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The science of Valentine’s Day
Researchers attracted to facts of love
Question of the Day
It’s the one day of the year set aside for matters of the heart, but that hasn’t stopped psychologists, economists, social scientists and even cybersecurity specialists from taking a more intellectual approach to Valentine's Day.
In fact, an academic cottage industry appears to have arisen to study the economic, cultural and even political impacts of a day nominally devoted to love.
Feb. 14 has become a favorite day to take the temperature of the larger economy, with global sugar prices, chocolate sales and lingerie fashion trends all serving as proxies. One survey has found that the deep recession and a still-shaky job market haven’t stopped consumers from purchasing Valentine's Day merchandise for that special someone.
Total spending for the holiday is projected to reach $15.7 billion, a nearly 13 percent increase from 2010, according to the National Retail Federation’s 2011 Valentine’s Day Consumer Intentions and Actions Survey. In the poll of more than 8,000 consumers 18 and older, 59.8 percent of women and 56.4 percent of men said they planned to celebrate Valentine's Day.
“It seems consumers are not done spending on gifts, which bodes well for the economy,” said NRF President and CEO Matthew Shay.
According to the NRF, the average American spent $103 on the holiday last year, but the 2011 survey projected per capita spending at $116.21.
While the tab is going up, the purchases remain largely the same - cards and candy.
Of those polled, 52.1 percent said they planned on giving greeting cards as gifts, while 47.5 percent would head for the candy aisles and 34.3 percent to local florists. By the time Cupid has shot his last arrow, the survey projected, consumers will have spent a total of $1.1 billion on cards, $1.5 billion on candy and $1.7 billion on flowers.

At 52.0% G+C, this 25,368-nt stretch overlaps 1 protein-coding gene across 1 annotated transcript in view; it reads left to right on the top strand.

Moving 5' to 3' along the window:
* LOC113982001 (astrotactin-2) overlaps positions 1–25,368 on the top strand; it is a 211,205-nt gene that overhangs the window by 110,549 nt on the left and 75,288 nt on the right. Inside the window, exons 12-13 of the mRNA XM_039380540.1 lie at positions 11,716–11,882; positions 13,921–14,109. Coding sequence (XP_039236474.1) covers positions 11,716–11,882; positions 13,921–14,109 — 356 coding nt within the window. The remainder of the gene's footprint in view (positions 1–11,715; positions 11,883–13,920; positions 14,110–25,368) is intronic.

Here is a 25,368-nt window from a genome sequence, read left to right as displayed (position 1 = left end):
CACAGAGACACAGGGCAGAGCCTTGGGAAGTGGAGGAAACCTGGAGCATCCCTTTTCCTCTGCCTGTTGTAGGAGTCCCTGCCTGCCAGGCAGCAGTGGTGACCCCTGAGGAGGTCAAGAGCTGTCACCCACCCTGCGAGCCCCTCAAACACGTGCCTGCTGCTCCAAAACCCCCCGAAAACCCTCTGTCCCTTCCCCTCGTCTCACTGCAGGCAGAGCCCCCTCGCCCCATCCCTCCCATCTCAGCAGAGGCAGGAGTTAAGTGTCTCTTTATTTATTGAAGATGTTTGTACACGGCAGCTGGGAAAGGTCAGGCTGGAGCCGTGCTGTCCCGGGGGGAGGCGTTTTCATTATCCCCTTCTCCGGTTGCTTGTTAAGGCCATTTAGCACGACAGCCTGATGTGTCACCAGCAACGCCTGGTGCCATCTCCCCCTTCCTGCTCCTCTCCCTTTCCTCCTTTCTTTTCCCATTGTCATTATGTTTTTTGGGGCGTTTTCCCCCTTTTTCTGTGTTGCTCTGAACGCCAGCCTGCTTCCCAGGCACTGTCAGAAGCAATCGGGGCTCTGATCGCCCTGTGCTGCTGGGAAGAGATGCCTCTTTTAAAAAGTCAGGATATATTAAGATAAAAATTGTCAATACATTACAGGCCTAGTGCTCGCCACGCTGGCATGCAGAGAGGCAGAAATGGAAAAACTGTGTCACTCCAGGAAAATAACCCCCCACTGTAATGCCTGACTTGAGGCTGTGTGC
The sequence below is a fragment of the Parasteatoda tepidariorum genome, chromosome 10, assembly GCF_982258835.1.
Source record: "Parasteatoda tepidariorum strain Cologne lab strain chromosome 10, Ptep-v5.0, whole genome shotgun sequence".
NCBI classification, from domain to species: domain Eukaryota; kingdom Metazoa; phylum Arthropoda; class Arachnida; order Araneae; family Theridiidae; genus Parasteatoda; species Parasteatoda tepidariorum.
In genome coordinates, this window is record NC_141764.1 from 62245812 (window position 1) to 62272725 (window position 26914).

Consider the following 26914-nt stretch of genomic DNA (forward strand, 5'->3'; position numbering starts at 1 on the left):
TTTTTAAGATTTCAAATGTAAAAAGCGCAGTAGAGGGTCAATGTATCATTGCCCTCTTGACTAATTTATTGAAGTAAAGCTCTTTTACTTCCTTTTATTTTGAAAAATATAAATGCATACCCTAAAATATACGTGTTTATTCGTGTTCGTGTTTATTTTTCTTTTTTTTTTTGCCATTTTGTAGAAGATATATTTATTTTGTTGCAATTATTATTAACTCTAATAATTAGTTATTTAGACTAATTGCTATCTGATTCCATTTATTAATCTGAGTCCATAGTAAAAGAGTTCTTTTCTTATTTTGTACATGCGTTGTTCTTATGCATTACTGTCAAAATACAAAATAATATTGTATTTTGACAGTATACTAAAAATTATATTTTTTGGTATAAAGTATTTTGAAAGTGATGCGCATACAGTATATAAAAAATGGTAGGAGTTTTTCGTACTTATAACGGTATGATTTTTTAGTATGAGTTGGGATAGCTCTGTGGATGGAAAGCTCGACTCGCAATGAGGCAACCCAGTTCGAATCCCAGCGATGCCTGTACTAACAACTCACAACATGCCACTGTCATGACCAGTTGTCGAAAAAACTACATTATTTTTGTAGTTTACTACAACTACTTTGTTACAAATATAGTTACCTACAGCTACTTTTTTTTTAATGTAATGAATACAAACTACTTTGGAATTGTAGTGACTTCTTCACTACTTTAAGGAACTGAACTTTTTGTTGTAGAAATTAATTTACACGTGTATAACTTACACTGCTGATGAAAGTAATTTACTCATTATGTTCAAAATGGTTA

On another economic front, early February marks the equivalent of the biggest selling season for drug companies peddling Viagra and other sexual-performance pills. In the week before Valentine's Day last year, more prescriptions were written for Viagra’s little blue pill than any other week of the year, according to figures compiled by the firm Wolters Kluwer Pharma Solutions.
The worst time for sales: Thanksgiving week, when families tend to travel and gather in large groups.
On a more political angle, the Republican National Committee is looking to score points again this year with Valentine's Day e-cards poking fun at its rivals across the aisle.
This year’s series included an e-card with a picture of the Constitution with the message “Obamacare, I’m all broken up over you,” as well as one featuring Vice President Joseph R. Biden Jr. that read “Happy Thanksgiving.”
Relationship specialists such as psychologist Diana Kirschner have spent time studying Valentine's Day’s have-nots, the singles and the unwillingly alone who will be bombarded by images of the culture’s ideals about love and togetherness in movies, magazines and offices.
“These cultural forces have created unrealistic expectations for what’s supposed to happen on this day,” Ms. Kirschner said in an interview for the American Psychological Association website. “Couples are portrayed as so much happier than singles.”
Ms. Kirschner suggested that singles get together with friends to throw a party, go out to dinner or attend a play.
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